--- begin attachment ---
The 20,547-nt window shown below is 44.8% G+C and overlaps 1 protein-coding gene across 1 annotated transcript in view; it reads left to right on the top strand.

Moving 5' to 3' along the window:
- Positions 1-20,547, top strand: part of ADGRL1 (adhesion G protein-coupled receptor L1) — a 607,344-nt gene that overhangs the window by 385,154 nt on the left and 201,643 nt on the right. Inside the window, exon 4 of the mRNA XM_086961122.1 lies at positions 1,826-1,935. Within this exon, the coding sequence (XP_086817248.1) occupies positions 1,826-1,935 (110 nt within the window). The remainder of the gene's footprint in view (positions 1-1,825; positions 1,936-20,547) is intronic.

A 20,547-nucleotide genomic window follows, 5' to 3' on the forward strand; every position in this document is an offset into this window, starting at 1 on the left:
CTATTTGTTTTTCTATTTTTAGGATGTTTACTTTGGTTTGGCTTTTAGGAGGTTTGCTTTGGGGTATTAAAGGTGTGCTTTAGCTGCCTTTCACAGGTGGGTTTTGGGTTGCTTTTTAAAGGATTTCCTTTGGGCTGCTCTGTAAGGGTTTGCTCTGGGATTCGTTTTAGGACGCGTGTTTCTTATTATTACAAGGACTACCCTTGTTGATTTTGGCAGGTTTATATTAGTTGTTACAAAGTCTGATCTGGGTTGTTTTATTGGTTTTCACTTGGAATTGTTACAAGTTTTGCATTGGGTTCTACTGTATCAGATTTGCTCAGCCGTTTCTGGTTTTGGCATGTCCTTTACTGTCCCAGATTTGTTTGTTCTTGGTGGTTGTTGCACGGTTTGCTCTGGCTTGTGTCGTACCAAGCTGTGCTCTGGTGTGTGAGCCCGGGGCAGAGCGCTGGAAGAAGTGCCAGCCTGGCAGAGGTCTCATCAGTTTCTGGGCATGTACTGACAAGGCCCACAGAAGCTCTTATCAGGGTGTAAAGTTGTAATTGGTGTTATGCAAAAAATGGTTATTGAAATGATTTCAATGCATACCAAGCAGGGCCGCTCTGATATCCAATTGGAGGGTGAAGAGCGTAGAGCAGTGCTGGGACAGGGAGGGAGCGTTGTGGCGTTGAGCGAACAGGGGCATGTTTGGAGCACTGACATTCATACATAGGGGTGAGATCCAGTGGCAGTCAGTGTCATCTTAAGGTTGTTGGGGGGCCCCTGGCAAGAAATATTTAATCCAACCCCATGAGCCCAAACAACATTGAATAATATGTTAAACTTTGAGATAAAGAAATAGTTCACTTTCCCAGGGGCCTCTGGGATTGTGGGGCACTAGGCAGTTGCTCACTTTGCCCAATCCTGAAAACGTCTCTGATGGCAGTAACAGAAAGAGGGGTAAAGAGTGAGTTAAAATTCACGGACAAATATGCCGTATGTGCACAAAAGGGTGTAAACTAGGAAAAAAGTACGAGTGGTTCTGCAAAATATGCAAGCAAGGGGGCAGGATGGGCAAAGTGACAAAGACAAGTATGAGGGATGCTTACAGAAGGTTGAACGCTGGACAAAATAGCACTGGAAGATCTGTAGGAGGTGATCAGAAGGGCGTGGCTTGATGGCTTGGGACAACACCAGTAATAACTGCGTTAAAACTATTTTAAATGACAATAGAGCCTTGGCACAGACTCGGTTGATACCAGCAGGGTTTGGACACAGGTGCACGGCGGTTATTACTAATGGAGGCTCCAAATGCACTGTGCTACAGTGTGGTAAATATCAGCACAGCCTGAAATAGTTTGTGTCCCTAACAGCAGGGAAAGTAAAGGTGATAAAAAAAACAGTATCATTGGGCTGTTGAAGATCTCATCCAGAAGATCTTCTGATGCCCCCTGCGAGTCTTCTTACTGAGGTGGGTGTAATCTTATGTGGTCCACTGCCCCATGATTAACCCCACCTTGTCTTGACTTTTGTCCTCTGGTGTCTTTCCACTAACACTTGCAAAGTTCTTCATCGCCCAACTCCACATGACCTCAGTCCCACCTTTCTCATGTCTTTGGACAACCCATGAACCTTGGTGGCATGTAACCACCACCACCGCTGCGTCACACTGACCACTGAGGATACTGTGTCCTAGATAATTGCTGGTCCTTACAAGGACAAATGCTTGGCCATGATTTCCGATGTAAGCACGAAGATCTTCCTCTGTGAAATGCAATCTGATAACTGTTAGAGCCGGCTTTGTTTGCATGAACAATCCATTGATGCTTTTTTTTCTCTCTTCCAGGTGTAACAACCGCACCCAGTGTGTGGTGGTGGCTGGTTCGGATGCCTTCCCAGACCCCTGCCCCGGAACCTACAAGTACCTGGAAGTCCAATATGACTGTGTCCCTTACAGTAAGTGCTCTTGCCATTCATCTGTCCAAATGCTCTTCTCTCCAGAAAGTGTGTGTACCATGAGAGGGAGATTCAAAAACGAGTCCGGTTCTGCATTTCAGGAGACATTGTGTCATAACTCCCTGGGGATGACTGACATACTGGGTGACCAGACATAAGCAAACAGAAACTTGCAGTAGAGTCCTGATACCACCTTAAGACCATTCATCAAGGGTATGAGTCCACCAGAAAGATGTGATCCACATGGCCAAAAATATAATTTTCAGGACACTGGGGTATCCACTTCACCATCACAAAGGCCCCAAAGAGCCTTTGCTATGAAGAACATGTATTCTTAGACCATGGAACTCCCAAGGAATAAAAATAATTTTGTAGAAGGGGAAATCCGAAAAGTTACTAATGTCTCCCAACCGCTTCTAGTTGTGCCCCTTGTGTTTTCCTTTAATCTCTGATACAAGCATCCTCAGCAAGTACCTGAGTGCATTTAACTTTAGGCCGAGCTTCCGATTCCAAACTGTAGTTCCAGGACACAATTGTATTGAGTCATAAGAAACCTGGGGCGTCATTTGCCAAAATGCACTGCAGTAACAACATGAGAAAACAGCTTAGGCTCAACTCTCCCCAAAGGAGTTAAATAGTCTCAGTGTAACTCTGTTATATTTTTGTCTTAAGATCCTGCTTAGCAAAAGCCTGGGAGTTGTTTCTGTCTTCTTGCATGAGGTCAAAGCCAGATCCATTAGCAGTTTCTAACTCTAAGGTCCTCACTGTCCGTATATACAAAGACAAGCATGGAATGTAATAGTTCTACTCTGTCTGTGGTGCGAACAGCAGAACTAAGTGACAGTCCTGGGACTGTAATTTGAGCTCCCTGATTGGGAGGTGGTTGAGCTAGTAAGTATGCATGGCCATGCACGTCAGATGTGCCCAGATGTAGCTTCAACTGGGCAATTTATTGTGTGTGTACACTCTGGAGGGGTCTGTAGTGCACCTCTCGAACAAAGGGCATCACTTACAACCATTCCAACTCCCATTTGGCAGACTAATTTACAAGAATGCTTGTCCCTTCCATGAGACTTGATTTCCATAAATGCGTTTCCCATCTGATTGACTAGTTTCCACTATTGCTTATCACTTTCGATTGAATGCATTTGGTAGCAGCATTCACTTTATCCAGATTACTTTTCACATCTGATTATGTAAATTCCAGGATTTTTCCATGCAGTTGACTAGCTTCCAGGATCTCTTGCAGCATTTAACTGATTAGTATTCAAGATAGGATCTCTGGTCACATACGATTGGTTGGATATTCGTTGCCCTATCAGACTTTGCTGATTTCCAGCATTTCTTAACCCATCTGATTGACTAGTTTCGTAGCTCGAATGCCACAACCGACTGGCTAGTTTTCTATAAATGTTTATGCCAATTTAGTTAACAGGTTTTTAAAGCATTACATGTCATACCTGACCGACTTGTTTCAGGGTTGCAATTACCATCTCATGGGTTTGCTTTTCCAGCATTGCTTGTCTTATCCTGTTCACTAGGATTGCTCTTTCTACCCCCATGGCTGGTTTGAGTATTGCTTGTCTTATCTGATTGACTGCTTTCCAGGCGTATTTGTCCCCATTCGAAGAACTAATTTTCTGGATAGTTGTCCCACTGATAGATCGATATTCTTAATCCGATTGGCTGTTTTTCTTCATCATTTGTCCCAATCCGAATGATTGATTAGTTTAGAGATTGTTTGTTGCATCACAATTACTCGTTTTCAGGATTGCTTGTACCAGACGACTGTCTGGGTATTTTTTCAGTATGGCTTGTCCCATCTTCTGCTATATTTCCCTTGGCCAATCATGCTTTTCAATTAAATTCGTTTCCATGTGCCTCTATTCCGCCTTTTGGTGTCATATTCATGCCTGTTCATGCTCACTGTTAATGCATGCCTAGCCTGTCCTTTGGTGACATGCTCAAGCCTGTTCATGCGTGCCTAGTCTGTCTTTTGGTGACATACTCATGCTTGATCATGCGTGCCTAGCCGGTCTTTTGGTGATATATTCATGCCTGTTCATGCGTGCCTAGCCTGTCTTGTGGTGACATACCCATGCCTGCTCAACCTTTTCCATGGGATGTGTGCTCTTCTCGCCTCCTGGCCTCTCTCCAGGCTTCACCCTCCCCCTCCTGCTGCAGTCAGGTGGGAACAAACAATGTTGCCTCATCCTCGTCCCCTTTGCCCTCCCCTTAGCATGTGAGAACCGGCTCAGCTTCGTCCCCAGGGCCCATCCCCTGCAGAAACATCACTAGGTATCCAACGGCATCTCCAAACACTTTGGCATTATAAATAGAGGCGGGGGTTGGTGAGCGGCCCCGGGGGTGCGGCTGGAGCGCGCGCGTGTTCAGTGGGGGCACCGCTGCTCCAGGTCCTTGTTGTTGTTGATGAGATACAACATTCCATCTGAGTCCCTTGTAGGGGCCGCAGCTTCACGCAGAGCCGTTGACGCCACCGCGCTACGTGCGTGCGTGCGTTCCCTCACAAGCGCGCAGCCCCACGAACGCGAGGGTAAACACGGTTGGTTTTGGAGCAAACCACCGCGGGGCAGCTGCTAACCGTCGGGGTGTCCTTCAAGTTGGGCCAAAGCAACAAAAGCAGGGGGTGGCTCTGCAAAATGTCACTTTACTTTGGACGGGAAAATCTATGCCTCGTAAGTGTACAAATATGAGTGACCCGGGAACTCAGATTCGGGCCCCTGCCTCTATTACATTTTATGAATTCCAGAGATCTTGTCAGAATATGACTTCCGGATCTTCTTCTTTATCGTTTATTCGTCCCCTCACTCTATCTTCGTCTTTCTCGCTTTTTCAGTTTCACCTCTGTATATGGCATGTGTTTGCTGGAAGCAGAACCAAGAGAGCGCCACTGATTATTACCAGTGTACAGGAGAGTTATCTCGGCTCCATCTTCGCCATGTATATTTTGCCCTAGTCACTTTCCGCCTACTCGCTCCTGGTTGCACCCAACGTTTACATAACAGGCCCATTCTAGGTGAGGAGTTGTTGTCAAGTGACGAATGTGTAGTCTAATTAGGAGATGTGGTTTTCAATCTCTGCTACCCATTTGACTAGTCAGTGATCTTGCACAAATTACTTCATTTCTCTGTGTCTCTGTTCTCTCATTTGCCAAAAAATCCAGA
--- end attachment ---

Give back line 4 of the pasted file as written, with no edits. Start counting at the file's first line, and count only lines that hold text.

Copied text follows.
A 20,547-nucleotide genomic window follows, 5' to 3' on the forward strand; every position in this document is an offset into this window, starting at 1 on the left: